Another characteristic of information communities involves their interaction with those outside the community. Fisher and Durrance (2003) call these the “cultural, financial, geographical, and physical” barriers. Traditionally, there is a view of academia having barriers. It is perhaps an age-old stereotype that in some cases is true. In my personal experience, there is a lack of diversity in the art historian community (in the United States at least) that stems from it being known as a community for the elite and people outside of the community not viewing it as practical. There will always be people who think this, but how is the art historian information community bringing down these barriers to involve others? In the art history associations that I am in, however, everyone is more than happy to help the public seeking information as well as hobbyists or enthusiasts. I would like to see what the results are in the community overall and if there has been a transformation.
The final characteristic of information communities involves the “social connectedness” of the community (Fisher & Durrance, 2003). This asks how the community interacts with similar communities and connects people. For example, someone finds an old painting and needs it to be identified. Another example I have seen is someone working on a television program and needing information from an expert. If an archivist reaches out to an art historian about an object or document, and they need to be connected to an archaeologist instead, how efficiently will they be connected? “Social connectedness” involves how people will be connected to the correct organizations or resources (Fisher, Unruh, & Durrance, 2003).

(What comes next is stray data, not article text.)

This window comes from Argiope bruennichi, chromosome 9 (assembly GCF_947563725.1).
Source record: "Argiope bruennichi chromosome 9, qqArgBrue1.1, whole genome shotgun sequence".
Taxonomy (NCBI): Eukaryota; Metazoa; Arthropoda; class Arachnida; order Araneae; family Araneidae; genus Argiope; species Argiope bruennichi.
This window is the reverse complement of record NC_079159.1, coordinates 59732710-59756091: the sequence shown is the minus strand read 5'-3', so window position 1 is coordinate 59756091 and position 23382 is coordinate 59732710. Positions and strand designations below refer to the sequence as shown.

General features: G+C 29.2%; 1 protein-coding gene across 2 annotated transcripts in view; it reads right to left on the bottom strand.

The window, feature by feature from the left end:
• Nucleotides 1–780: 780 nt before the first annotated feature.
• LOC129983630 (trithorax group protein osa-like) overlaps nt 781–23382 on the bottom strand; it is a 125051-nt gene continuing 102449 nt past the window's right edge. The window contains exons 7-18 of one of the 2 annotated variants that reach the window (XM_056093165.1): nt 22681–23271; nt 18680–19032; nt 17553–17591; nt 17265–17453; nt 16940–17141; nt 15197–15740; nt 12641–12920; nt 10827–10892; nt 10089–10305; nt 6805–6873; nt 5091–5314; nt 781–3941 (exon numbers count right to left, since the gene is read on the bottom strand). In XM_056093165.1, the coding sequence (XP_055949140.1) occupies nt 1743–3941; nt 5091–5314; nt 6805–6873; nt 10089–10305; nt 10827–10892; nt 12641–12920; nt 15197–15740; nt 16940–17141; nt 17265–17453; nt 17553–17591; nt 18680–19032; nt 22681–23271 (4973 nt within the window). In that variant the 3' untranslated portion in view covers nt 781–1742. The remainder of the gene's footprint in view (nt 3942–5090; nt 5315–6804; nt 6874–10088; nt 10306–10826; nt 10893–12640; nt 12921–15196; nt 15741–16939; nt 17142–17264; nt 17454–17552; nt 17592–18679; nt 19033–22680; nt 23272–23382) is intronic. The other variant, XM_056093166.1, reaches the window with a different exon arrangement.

The lectures and readings draw many interesting questions for me. What are the information behaviors of the art history community? How active is the community’s information behavior? Is the art historian information community using all its resources and the web to its advantage? How adaptable is the community? How does the information community respond to non-scholarly inquiries? What does a successful art history information community look like? After a quick glance at the literature in addition to my personal experiences, I know this will be a very interesting study.
As an information professional, this study will help me see where there is a need in the community. It will show how art historians interact with information professionals and what kinds of relationships and connections develop. As an advocate of technology and globalism, I hope it will shed light on the interconnectedness of the community and utilization of technology, and it will inform me where there is need or in what way information professionals can improve this aspect of the community.
Fisher, K. E., & Durrance, J. C. (2003). Information communities. In K. Christensen & D. Levinson (Eds.) Encyclopedia of community: From the village to the virtual world (pp. 658-660). doi:10.4135/9781412952583.n248
Fisher, K. E., Unruh, K. T., & Durrance, J. C. (2003). Information communities: Characteristics gleaned from studies of three online networks. Proceedings of the American Society for Information Science and Technology, 40(1), 298-305. doi:10.1002/meet.1450400137